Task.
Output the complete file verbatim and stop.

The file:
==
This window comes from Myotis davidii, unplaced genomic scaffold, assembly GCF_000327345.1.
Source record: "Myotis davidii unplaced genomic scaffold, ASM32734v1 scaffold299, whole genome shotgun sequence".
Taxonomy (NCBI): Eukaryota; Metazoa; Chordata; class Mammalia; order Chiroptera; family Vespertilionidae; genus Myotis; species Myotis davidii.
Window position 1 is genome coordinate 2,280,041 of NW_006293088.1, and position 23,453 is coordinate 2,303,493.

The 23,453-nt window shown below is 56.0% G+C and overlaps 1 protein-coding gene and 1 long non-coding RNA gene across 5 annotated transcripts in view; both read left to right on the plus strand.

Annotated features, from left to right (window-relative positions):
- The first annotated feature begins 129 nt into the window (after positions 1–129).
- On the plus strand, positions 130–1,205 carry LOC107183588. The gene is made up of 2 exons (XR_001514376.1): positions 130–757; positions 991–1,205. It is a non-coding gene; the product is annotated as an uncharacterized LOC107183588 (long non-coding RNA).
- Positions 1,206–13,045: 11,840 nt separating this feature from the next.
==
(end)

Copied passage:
This window comes from Myotis davidii, unplaced genomic scaffold, assembly GCF_000327345.1.
Source record: "Myotis davidii unplaced genomic scaffold, ASM32734v1 scaffold299, whole genome shotgun sequence".
Taxonomy (NCBI): Eukaryota; Metazoa; Chordata; class Mammalia; order Chiroptera; family Vespertilionidae; genus Myotis; species Myotis davidii.
Window position 1 is genome coordinate 2,280,041 of NW_006293088.1, and position 23,453 is coordinate 2,303,493.

The 23,453-nt window shown below is 56.0% G+C and overlaps 1 protein-coding gene and 1 long non-coding RNA gene across 5 annotated transcripts in view; both read left to right on the plus strand.

Annotated features, from left to right (window-relative positions):
- The first annotated feature begins 129 nt into the window (after positions 1–129).
- On the plus strand, positions 130–1,205 carry LOC107183588. The gene is made up of 2 exons (XR_001514376.1): positions 130–757; positions 991–1,205. It is a non-coding gene; the product is annotated as an uncharacterized LOC107183588 (long non-coding RNA).
- Positions 1,206–13,045: 11,840 nt separating this feature from the next.